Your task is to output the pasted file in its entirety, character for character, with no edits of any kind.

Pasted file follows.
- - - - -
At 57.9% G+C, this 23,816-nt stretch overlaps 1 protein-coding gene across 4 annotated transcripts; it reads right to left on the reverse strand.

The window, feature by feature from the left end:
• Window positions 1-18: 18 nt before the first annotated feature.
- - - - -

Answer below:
At 57.9% G+C, this 23,816-nt stretch overlaps 1 protein-coding gene across 4 annotated transcripts; it reads right to left on the reverse strand.

The window, feature by feature from the left end:
• Window positions 1-18: 18 nt before the first annotated feature.